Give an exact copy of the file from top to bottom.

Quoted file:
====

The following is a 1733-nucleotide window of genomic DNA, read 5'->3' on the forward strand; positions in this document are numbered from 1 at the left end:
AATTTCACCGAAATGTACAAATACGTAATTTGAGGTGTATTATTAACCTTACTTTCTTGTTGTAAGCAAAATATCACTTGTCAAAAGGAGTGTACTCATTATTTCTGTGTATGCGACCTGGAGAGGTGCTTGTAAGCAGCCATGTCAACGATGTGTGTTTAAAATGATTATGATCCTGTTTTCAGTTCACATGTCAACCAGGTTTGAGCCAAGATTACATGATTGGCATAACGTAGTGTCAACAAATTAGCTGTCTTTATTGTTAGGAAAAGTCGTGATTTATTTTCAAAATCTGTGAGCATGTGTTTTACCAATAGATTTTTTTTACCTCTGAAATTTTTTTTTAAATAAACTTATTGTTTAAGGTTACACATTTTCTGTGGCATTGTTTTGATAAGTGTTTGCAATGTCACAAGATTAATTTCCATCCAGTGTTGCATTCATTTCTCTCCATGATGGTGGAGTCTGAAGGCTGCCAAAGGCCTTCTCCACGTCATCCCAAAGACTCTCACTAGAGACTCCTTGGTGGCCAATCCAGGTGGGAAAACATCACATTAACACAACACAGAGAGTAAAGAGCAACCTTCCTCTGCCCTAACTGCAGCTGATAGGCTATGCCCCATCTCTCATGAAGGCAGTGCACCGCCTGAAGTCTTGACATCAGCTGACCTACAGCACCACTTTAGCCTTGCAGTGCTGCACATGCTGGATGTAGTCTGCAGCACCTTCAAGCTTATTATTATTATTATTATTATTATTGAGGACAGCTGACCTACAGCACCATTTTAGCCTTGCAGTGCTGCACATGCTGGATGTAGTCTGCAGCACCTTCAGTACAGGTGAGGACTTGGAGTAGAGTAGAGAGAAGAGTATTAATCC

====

The following is a 1733-nucleotide window of genomic DNA, read 5'->3' on the forward strand; positions in this document are numbered from 1 at the left end:
AATTTCACCGAAATGTACAAATACGTAATTTGAGGTGTATTATTAACCTTACTTTCTTGTTGTAAGCAAAATATCACTTGTCAAAAGGAGTGTACTCATTATTTCTGTGTATGCGACCTGGAGAGGTGCTTGTAAGCAGCCATGTCAACGATGTGTGTTTAAAATGATTATGATCCTGTTTTCAGTTCACATGTCAACCAGGTTTGAGCCAAGATTACATGATTGGCATAACGTAGTGTCAACAAATTAGCTGTCTTTATTGTTAGGAAAAGTCGTGATTTATTTTCAAAATCTGTGAGCATGTGTTTTACCAATAGATTTTTTTTACCTCTGAAATTTTTTTTTAAATAAACTTATTGTTTAAGGTTACACATTTTCTGTGGCATTGTTTTGATAAGTGTTTGCAATGTCACAAGATTAATTTCCATCCAGTGTTGCATTCATTTCTCTCCATGATGGTGGAGTCTGAAGGCTGCCAAAGGCCTTCTCCACGTCATCCCAAAGACTCTCACTAGAGACTCCTTGGTGGCCAATCCAGGTGGGAAAACATCACATTAACACAACACAGAGAGTAAAGAGCAACCTTCCTCTGCCCTAACTGCAGCTGATAGGCTATGCCCCATCTCTCATGAAGGCAGTGCACCGCCTGAAGTCTTGACATCAGCTGACCTACAGCACCACTTTAGCCTTGCAGTGCTGCACATGCTGGATGTAGTCTGCAGCACCTTCAAGCTTATTATTATTATTATTATTATTATTGAGGACAGCTGACCTACAGCACCATTTTAGCCTTGCAGTGCTGCACATGCTGGATGTAGTCTGCAGCACCTTCAGTACAGGTGAGGACTTGGAGTAGAGTAGAGAGAAGAGTATTAATCC